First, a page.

Did You Know? How Insurance Works

DID YOU KNOW? Did you know that in every injury claim we handle, the negligent party's insurance pays the settlement on their behalf. So, when you hear that someone in a wreck, fall or other similar case has retained a lawyer, it does not mean that they are trying to sue the other person involved and take something from them, only that the injured party is seeking compensation from an insurance company which will not cost anyone even a penny out of pocket.

Kentucky has laws in place that prevent any jury from learning that an involved party has liability insurance, primarily to prevent the jury from awarding money to someone who may not otherwise be entitled “just because they know that an insurance company is paying the bill.”

As a result, when a lawsuit is filed, it always reads “Person A, Plaintiff, vs. Person B, Defendant.” Just because the insurance is not listed or disclosed, does not mean it is not involved - it hires and pays for the lawyer of the Defendant AND it pays any settlement amount or jury award up to the insurance limit - all without the jury, or public, ever knowing.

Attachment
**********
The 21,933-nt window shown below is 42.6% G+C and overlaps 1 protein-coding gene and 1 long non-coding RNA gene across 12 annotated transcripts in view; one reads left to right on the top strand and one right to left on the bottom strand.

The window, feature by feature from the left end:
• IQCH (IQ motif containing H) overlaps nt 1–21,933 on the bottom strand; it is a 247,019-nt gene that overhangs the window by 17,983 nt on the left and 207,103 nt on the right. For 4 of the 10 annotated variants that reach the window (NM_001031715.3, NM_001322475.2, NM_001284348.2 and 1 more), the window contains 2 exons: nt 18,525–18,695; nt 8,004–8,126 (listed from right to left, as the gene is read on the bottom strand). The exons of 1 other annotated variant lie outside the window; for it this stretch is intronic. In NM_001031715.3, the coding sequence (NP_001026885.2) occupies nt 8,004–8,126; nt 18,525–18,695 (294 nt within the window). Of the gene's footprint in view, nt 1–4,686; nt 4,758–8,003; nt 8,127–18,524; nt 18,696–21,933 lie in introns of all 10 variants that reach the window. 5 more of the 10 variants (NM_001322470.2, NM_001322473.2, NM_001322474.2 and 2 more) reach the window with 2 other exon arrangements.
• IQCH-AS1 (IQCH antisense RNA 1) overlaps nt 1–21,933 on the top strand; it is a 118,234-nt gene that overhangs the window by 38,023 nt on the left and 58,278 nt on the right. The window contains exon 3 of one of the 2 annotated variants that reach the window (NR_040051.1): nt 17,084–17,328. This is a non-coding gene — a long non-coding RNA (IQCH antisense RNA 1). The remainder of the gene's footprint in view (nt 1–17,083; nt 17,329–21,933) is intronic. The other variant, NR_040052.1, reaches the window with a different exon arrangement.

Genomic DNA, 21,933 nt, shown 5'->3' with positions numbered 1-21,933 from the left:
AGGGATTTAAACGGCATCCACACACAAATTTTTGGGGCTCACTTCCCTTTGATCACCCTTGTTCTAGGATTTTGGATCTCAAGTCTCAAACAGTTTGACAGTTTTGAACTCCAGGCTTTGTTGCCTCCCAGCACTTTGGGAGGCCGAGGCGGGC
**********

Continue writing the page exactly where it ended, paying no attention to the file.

A claim or lawsuit can cost an individual person money if the injured party seeks more money than there is insurance available. In 45 years, we are proud to say we have been able to help tens of thousands of clients, securing good and fair compensation, without one single time taking even a penny from someone. When you hear Kirk Law Firm is involved, you can rest assured that we are fighting for an injured friend against a large insurance company and won’t take a dime from the “Defendant.” We believe insurance should be responsible to those who are injured - that’s what we pay premiums for.

Disclaimer: If you or someone you know was injured as a result of the negligence of another, call one of our offices. We have a team of highly skilled lawyers standing by to assist you. This article is for informative purposes only and is no substitute for advice with an attorney fully informed about the facts of a specific matter. This does not constitute an offer of representation nor does it create an attorney-client relationship. THIS IS AN ADVERTISEMENT.

Kentucky Personal Injury Attorney